They also voted to move forward the sainthood cause of Nicholas W. Black Elk, a 19th-century Lakota catechist who is said to have introduced hundreds of Lakota people to the Catholic faith.
As part of the business side of the meeting, the bishops elected Archbishop Allen H. Vigneron of Detroit as the next secretary of the U.S. Conference of Catholic Bishops. He’ll take office next November. Votes also were cast for a new chairman of the bishops’ Committee for Religious Liberty and chairmen-elect for the committees on Communications, Cultural Diversity in the Church, Doctrine, National Collections and Pro-Life Activities.
They highlighted past events such as the Convocation of Catholic Leaders in Orlando, Florida, this summer and spoke about tapping into the energy that came from that national gathering at diocesan and parish levels.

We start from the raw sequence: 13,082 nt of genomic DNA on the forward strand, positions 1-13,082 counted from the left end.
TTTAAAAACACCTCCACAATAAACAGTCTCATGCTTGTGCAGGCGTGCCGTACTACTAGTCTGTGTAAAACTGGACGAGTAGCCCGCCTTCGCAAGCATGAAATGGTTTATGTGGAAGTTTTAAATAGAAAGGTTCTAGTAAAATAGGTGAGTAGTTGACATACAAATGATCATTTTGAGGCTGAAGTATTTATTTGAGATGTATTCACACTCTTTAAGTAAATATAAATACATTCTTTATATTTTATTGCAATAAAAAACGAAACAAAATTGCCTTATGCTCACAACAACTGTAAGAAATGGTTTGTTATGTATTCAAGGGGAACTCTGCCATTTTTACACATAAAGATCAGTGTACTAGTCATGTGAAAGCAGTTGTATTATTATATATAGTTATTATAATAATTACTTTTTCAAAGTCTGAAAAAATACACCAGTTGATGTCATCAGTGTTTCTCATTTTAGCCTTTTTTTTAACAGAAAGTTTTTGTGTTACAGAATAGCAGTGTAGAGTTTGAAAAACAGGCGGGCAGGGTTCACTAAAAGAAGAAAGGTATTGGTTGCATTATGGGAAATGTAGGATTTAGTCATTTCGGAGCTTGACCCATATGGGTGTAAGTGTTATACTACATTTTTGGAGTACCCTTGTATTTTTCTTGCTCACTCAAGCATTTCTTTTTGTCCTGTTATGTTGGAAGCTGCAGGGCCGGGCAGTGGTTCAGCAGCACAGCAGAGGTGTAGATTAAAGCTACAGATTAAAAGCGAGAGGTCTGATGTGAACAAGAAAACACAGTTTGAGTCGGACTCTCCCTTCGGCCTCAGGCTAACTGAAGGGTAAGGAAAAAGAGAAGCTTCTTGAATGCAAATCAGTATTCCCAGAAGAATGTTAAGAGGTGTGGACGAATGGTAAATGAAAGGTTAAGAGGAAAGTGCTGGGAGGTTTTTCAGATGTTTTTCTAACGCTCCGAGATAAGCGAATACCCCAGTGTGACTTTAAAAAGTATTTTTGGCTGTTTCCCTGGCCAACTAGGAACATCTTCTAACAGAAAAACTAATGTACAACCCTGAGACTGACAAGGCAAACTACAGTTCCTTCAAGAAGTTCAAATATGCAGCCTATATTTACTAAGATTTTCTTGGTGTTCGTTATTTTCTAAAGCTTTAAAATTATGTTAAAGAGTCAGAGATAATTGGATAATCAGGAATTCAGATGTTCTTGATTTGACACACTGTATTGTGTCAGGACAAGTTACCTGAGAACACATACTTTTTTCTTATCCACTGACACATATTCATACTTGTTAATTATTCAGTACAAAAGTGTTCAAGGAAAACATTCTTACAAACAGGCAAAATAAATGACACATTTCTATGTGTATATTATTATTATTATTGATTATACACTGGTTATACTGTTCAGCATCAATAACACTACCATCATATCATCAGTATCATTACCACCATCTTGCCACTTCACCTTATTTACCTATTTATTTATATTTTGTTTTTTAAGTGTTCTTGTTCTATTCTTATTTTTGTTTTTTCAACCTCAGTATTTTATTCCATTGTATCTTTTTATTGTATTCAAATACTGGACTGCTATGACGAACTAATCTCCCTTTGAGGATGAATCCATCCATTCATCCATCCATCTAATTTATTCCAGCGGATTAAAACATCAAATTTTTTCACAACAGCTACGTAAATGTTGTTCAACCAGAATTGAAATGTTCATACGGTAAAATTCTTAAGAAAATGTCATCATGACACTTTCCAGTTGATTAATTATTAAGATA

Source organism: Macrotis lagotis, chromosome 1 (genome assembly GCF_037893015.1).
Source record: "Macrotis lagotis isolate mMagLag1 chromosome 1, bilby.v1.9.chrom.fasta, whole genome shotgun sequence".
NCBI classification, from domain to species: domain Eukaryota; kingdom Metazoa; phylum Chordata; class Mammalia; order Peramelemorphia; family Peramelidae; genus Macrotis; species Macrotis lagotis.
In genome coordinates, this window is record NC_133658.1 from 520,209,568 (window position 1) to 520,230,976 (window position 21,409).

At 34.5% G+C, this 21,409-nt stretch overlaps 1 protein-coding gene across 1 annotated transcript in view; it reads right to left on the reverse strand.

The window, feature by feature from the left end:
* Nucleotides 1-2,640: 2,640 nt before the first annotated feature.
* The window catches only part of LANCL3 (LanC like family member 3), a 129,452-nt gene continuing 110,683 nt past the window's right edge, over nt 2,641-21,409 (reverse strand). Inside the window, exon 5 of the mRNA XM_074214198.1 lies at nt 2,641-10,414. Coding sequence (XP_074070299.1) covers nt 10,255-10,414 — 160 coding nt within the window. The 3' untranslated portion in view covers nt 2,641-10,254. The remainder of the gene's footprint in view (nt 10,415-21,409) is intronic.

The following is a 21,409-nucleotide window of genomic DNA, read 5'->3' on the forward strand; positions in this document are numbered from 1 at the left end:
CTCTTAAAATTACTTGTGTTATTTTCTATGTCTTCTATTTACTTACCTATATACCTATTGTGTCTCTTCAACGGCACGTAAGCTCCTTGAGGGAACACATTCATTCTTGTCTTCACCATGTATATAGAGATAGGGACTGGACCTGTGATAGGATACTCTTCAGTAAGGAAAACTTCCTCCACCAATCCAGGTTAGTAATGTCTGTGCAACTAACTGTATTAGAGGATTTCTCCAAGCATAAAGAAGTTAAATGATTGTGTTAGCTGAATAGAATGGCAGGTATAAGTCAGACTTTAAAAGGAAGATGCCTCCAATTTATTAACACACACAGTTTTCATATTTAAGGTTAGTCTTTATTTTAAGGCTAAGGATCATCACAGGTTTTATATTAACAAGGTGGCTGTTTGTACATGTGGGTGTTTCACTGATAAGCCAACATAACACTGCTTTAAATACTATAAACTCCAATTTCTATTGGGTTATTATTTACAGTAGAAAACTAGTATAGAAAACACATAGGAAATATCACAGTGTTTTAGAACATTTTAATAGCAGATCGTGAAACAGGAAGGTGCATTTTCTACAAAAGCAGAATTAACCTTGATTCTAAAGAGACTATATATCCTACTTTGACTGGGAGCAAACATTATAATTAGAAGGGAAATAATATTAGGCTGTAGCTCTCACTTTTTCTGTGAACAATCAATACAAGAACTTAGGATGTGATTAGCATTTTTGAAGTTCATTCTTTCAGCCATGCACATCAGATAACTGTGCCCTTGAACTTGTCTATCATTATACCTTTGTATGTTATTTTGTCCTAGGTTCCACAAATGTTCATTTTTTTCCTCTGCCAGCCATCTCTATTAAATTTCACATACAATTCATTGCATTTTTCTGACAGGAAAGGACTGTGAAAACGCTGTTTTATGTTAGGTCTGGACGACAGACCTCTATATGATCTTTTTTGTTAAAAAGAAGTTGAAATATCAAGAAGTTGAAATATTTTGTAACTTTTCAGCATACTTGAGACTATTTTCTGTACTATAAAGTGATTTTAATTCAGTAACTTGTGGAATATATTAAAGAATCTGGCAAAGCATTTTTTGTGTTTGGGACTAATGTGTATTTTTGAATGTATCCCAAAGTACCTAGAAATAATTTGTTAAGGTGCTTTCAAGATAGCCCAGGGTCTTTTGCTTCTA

They also previewed upcoming events such as the U.S. Catholic Church’s Fifth National Encuentro, or “V Encuentro,” next September in Grapevine, Texas, and World Youth Day Jan. 22-27, 2019, in Panama City.
The bishops identified key issues they are addressing with Congress, including health care, the federal budget and tax reform, and concluded their assembly by mentioning the impact of recent disasters such as hurricanes and wildfires.
Bishop Curtis J. Guillory of Beaumont, Texas, a region hard hit by Hurricane Harvey, said often when tragedies occur, “you just feel very much alone and wonder how you are going to move forward.”
He thanked the bishops for their support, in prayers, phone calls and donations, which he described as a “wonderful sign of solidarity” and sign of unity of our faith. This will be a long and costly recovery, he noted, but added that “people have deep, deep faith.”